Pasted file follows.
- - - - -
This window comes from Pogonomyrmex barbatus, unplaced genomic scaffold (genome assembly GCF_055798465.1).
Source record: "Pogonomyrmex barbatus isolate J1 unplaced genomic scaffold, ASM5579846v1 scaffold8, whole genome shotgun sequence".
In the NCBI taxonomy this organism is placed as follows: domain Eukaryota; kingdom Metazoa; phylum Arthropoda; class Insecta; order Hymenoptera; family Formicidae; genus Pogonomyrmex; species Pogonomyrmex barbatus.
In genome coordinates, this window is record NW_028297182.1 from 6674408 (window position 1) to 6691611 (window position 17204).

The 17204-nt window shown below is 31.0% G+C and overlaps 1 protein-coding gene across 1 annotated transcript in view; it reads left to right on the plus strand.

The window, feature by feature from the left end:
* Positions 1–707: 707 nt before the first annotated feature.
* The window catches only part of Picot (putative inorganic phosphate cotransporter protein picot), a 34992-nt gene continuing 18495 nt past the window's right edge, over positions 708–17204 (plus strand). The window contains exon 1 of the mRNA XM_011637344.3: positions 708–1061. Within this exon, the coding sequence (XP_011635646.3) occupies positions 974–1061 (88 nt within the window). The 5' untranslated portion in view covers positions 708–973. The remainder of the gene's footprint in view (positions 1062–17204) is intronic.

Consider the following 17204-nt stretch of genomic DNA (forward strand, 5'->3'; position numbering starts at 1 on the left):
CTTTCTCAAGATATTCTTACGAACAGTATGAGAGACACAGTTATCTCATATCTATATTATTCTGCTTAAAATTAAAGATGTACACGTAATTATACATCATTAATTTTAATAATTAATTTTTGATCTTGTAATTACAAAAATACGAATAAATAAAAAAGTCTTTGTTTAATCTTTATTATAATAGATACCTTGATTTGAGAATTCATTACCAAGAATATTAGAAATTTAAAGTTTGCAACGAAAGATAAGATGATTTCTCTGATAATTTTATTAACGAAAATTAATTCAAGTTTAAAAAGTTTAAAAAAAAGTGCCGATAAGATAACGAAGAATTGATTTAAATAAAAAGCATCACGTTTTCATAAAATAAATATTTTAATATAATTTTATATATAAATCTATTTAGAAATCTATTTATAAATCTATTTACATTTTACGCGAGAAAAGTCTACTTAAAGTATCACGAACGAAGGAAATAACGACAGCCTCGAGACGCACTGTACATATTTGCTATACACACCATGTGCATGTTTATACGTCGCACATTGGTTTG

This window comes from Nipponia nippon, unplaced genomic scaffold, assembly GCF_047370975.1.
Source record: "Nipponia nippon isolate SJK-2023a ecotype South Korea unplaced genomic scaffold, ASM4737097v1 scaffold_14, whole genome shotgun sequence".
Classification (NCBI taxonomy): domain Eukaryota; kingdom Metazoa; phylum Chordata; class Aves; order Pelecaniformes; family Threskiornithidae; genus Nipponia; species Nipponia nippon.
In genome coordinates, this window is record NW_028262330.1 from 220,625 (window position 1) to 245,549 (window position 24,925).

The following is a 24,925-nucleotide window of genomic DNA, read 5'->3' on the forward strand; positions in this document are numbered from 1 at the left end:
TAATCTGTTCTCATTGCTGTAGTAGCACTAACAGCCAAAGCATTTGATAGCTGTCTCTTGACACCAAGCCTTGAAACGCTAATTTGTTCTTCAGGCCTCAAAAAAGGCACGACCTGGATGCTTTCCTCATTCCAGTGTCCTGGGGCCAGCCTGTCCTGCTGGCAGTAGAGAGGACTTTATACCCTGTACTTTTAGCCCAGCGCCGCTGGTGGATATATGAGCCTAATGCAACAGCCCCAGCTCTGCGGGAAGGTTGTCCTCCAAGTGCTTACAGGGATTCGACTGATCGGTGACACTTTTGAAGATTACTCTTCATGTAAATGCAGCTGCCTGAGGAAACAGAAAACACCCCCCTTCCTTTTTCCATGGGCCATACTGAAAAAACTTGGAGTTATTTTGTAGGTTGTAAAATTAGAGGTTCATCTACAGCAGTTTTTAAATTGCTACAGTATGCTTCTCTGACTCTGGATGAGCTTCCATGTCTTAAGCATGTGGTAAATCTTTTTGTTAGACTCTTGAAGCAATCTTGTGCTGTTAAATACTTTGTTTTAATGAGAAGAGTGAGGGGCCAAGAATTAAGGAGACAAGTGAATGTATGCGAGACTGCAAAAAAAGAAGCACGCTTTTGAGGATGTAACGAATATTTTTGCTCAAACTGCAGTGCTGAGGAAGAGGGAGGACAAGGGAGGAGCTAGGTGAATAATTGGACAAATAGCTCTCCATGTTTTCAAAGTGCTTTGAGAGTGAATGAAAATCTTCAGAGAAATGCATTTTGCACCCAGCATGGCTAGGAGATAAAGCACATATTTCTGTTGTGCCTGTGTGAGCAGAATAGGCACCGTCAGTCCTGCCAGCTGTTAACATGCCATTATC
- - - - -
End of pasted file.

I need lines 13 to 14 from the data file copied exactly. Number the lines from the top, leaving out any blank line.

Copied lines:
Classification (NCBI taxonomy): domain Eukaryota; kingdom Metazoa; phylum Chordata; class Aves; order Pelecaniformes; family Threskiornithidae; genus Nipponia; species Nipponia nippon.
In genome coordinates, this window is record NW_028262330.1 from 220,625 (window position 1) to 245,549 (window position 24,925).